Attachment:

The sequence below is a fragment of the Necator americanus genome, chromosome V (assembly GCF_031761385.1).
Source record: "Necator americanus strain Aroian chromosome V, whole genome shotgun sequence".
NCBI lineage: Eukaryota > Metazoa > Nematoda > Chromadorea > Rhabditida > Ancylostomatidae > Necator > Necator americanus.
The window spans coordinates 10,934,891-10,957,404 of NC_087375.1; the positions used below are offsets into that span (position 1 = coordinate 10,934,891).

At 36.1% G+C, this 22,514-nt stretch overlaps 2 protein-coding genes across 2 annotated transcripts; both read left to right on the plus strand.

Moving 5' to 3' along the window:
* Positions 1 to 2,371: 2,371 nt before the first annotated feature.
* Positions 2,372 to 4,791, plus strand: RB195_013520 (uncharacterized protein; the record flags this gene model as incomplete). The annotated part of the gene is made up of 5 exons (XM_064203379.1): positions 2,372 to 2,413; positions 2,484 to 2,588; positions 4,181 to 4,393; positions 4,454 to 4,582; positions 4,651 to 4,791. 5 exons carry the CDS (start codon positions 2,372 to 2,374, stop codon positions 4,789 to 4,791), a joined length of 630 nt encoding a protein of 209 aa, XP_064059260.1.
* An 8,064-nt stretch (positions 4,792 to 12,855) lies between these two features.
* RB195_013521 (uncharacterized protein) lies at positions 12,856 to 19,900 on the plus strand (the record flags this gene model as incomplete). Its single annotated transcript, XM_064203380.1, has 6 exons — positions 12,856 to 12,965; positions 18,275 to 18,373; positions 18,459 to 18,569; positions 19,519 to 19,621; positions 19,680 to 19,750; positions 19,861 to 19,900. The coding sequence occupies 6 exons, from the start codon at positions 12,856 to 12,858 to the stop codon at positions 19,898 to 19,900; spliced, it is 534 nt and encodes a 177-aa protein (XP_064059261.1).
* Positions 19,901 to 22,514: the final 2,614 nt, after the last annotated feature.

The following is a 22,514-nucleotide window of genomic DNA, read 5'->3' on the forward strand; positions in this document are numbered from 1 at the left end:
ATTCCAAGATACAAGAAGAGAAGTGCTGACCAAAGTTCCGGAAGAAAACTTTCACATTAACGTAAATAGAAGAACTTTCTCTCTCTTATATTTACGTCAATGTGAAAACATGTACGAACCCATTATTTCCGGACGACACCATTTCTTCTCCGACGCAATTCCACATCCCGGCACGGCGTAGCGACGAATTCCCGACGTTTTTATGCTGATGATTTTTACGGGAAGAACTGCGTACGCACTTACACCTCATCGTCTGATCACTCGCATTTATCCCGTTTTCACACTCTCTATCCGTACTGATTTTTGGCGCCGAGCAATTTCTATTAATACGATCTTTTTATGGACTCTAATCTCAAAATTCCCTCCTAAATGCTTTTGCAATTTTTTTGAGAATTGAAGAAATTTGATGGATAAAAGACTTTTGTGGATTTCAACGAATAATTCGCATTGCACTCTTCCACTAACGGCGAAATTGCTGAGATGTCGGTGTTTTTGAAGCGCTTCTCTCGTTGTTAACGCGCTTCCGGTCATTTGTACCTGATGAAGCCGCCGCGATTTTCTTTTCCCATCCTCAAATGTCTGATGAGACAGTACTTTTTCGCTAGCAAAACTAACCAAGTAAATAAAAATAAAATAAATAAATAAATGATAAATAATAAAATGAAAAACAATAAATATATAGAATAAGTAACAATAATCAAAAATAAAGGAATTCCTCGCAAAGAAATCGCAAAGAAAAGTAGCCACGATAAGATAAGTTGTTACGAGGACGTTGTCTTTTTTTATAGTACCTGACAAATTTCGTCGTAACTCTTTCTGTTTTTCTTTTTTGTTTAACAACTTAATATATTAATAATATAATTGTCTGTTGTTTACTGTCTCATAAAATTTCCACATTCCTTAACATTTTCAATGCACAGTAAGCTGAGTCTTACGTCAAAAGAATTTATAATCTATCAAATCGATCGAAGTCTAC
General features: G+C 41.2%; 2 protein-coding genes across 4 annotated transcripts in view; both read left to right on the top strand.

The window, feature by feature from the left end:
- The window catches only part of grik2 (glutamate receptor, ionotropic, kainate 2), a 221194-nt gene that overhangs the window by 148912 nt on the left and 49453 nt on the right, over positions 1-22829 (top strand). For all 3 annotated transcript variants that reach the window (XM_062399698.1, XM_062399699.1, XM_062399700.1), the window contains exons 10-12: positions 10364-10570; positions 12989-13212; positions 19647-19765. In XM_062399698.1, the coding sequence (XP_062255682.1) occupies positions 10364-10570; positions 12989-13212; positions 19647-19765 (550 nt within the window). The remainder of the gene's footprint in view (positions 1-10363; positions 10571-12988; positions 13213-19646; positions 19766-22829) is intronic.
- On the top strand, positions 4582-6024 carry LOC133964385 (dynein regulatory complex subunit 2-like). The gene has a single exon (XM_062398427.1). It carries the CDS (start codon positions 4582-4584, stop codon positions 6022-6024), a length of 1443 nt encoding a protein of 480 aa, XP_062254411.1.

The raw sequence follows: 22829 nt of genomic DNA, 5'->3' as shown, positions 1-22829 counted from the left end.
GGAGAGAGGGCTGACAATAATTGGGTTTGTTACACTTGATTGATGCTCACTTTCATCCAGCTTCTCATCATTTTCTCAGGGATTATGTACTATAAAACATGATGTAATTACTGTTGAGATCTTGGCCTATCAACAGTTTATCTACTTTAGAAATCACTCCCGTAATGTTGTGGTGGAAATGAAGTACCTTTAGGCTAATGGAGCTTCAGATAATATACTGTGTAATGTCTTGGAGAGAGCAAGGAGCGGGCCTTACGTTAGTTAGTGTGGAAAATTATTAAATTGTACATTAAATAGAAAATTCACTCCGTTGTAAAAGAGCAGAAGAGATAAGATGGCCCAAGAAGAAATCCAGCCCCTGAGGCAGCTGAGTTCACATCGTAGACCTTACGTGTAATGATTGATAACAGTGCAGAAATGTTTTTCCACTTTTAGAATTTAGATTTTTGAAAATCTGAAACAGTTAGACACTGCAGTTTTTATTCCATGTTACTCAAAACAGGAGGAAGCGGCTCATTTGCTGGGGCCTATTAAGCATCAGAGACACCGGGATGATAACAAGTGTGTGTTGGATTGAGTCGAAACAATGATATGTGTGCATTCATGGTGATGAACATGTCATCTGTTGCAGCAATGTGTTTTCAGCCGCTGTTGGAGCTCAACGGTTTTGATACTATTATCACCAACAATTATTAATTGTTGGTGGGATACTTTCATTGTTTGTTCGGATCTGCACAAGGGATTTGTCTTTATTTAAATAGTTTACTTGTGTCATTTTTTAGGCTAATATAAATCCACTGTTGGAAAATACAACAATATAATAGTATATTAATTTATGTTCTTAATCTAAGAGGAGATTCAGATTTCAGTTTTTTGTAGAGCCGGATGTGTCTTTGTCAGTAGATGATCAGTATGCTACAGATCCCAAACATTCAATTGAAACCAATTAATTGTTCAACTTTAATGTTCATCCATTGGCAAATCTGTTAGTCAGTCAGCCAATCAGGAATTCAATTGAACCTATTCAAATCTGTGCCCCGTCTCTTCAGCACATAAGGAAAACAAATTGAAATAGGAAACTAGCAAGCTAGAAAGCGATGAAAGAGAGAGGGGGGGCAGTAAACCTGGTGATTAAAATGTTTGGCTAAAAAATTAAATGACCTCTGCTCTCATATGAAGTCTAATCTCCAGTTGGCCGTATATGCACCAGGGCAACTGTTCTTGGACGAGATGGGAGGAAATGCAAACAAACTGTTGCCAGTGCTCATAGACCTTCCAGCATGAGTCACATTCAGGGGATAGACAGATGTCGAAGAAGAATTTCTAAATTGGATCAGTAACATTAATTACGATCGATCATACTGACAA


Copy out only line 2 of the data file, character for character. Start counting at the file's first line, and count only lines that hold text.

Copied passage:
Source record: "Necator americanus strain Aroian chromosome V, whole genome shotgun sequence".